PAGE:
The Grip of Sacrifice

By Abel Merawi

SacrificeJanuary 27, 2020 ( -- In the late 1960s, the story of the criminal and cult leader Charles Manson shocked not just Americans but also the entire world. By establishing a racial cult known as the ‘Manson Family’, he made his followers commit a series of nine murders. When tried and convicted, none of his followers explicitly said that he ordered them to do the gruesome killings. They just confessed that they were following his ideology. His teaching demanded sacrifice, and they assumed that the sacrifice was necessary to prove their devotion to the cult. A story with a similar spirit occurred in Ethiopia about a decade ago when the witch doctor or ‘sorcerer’ named Tamirat had allegedly made people become his devotees. He lured them with the promise of fame and fortune, eventually making them ardent followers who were willing to sacrifice not only their possessions but also their loved ones into becoming his concubines. Even if we find these instances to be irrational and appalling, they are relics of the oldest traditions in human history. Demanding sacrifice from others is not unique to cult leaders; it is also a common feature of religions and nations as well. The famous author Harari thus states: “If you want to make people really believe in some fiction, entice them to make a sacrifice on its behalf. Once you suffer for a story, it is usually enough to convince you that the story is real.” Hereunder, we are going to explore the significance of sacrifice politicians and religious leaders exercise over people. We will also see the reasons behind sacrifice and how to rise above it.

Most religions plant the seeds of faith in the fertile soil of sacrifice. There is a recurrence of sacrifice in the Holy Scriptures and legends of ancient civilizations such as Egypt, Rome, and Athens. It was common to make human and animal sacrifices to win the favor or plead against the wrath of the gods. In the classical literary works such as the works of Homer from Greek in the Iliad and Odyssey, we find great heroes making sacrifices to their gods before going to war and after victory or defeat. When we fast-forward to see modern religions, we also find sacrifice being a common feature. For example, Christianity is filled with such stories as found in the more famous story of Cain and Abel or in the story of Abraham. Another commonality amongst religions is that they demand the sacrifice of the very things held precious by people. In the case of making human sacrifices, most ancient religions chose it was the innocent children that should be sacrificed. In the case of animal and ornamental sacrifices, it was common to give up the best bull or the most precious jewelry. Let us put aside the reasons behind demanding the best sacrifice and explore what we are expected to sacrifice as a citizen of a nation.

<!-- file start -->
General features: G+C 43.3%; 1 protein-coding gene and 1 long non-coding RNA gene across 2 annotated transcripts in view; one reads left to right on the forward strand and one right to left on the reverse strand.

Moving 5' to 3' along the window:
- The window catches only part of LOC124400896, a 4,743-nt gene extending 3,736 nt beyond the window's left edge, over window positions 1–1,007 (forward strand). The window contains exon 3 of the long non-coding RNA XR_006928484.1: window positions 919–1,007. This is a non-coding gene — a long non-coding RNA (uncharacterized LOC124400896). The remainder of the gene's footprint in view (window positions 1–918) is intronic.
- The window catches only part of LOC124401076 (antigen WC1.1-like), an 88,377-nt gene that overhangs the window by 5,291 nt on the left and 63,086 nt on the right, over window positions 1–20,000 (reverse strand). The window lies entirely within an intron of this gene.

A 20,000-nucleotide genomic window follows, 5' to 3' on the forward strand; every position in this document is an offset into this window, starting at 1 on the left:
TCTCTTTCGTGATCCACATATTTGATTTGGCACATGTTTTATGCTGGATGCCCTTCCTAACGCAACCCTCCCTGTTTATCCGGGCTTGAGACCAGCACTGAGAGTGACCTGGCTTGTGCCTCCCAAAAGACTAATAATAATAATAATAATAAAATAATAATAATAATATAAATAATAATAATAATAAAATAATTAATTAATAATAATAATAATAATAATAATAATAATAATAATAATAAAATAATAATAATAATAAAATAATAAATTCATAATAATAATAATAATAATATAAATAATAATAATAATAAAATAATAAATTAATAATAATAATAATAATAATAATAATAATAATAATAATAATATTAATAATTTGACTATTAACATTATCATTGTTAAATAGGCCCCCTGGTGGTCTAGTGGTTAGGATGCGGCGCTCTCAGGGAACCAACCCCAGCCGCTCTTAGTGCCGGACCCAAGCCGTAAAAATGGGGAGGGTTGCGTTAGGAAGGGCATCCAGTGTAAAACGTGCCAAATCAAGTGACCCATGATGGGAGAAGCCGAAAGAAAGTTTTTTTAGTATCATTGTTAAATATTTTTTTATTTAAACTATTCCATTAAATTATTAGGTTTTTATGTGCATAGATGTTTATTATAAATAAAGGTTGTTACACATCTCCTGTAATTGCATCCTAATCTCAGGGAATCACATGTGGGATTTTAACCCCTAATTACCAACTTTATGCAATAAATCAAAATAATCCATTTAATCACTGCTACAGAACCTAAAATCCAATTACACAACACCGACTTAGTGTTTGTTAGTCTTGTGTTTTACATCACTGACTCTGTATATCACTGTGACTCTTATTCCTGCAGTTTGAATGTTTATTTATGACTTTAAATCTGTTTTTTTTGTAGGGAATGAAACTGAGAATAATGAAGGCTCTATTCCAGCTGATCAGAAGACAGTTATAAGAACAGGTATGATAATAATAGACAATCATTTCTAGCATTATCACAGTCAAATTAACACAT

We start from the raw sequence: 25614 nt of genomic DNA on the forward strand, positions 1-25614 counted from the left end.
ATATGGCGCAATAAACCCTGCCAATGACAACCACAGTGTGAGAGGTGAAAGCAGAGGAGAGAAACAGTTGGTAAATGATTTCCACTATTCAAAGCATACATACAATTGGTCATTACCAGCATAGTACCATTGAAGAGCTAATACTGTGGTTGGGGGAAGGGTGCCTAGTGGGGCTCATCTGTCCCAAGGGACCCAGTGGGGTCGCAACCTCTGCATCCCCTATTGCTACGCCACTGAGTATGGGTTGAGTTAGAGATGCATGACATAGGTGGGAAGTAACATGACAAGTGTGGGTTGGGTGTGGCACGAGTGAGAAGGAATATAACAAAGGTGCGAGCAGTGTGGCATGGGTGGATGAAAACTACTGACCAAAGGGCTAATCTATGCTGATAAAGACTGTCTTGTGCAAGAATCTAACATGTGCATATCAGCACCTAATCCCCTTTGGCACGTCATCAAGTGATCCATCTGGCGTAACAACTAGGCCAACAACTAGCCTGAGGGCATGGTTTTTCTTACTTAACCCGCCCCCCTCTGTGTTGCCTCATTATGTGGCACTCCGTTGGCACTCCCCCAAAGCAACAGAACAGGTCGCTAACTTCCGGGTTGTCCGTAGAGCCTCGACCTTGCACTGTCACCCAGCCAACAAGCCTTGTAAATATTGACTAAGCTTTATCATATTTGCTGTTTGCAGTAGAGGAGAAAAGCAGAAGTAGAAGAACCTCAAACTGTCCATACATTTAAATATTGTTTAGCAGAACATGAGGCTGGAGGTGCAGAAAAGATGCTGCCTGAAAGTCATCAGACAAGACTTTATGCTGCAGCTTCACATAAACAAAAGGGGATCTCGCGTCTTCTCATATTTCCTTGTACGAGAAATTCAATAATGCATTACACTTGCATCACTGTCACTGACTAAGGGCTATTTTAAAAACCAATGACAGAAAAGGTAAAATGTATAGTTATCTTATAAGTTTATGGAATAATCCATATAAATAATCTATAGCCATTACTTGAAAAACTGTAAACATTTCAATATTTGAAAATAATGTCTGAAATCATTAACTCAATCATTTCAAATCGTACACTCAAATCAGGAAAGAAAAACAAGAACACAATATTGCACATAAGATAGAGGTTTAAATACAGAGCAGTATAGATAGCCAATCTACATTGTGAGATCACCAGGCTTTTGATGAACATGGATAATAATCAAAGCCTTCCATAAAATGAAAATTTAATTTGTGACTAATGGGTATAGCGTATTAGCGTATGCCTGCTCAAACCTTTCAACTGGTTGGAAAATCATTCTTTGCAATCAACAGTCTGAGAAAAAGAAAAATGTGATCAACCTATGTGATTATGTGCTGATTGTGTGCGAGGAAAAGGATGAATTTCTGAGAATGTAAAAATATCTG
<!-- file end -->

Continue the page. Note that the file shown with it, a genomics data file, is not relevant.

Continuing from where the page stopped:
Nations spread their ideologies through patriotic and nationalistic acts that demand sacrifice. Being a martyr for defending a country is taken as the highest and virtuous price citizens can pay. Harari claims, “self-sacrifice is extremely persuasive not just for the martyrs themselves, but also for the bystanders.” In other words, as evident in most cases, people endure pain and suffering to the point of death in order to defend a national myth or the personal agenda of politicians. It is said that Napoleon famously observed that he could make men sacrifice their lives for a colorful ribbon. Parents send their children to war with pride when it comes to defending the values of a nation or even an ethnic group. Those who have sacrificed their loved ones and themselves to a national cause cease doubting the essence of the nation and pledge an undying loyalty and support. The following words of Harari clearly show the way sacrifice operates: